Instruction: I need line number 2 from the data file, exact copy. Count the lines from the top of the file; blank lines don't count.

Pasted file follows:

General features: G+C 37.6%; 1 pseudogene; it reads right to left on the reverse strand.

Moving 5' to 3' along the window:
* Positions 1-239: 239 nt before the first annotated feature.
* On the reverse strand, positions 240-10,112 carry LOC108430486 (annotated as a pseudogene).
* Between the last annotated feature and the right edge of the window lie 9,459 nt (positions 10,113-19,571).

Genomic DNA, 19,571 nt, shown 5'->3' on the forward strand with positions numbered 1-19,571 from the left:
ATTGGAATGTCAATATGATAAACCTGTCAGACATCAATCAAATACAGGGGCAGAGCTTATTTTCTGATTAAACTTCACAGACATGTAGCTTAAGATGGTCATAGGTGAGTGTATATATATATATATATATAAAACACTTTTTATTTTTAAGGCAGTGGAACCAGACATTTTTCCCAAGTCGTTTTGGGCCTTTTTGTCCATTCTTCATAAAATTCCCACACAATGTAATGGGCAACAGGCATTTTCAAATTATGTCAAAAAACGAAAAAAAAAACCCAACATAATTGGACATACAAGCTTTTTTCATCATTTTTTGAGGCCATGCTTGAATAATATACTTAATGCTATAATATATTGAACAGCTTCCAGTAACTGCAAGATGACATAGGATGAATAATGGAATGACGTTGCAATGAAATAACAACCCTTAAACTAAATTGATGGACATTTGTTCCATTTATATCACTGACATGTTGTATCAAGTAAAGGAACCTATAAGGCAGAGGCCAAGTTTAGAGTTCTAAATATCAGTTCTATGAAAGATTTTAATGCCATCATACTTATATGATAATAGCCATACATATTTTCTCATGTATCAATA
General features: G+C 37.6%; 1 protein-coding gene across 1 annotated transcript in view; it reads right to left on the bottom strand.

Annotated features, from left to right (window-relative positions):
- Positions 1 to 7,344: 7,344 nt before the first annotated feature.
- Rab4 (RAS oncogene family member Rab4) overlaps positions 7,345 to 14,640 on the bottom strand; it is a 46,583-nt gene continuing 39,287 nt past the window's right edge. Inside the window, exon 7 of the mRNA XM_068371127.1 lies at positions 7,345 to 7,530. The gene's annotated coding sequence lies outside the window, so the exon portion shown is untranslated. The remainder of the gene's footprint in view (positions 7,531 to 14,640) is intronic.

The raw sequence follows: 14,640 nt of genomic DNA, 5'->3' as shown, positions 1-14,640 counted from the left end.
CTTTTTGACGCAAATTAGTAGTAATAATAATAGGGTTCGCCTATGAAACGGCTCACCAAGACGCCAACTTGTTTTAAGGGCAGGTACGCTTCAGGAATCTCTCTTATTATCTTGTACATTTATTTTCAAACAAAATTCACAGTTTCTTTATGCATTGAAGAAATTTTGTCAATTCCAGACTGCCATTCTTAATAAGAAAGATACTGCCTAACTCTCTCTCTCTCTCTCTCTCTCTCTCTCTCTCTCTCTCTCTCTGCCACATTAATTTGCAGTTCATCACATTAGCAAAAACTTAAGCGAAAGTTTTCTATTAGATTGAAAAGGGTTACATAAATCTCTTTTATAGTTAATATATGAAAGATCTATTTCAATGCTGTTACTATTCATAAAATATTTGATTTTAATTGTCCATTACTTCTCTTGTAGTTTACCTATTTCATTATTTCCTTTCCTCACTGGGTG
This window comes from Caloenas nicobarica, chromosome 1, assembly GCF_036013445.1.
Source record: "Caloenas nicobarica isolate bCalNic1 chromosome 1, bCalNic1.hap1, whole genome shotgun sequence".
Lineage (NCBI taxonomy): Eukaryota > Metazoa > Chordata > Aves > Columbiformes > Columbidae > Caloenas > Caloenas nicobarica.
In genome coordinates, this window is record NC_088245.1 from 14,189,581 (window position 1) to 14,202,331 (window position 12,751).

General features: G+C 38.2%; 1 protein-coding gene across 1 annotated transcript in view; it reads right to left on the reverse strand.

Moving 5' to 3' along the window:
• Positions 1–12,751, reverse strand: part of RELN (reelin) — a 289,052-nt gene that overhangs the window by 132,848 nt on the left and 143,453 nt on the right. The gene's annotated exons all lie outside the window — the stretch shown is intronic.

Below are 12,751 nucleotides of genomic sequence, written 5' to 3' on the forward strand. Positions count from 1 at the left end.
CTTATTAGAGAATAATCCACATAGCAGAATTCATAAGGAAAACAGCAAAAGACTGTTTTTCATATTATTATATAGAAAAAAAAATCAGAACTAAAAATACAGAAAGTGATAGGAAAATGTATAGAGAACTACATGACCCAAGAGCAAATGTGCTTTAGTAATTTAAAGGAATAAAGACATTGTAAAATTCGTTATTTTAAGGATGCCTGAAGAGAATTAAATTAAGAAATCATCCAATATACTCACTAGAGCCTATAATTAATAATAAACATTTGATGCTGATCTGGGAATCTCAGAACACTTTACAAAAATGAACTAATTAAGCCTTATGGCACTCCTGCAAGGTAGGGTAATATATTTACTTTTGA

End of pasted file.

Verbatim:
Moving 5' to 3' along the window: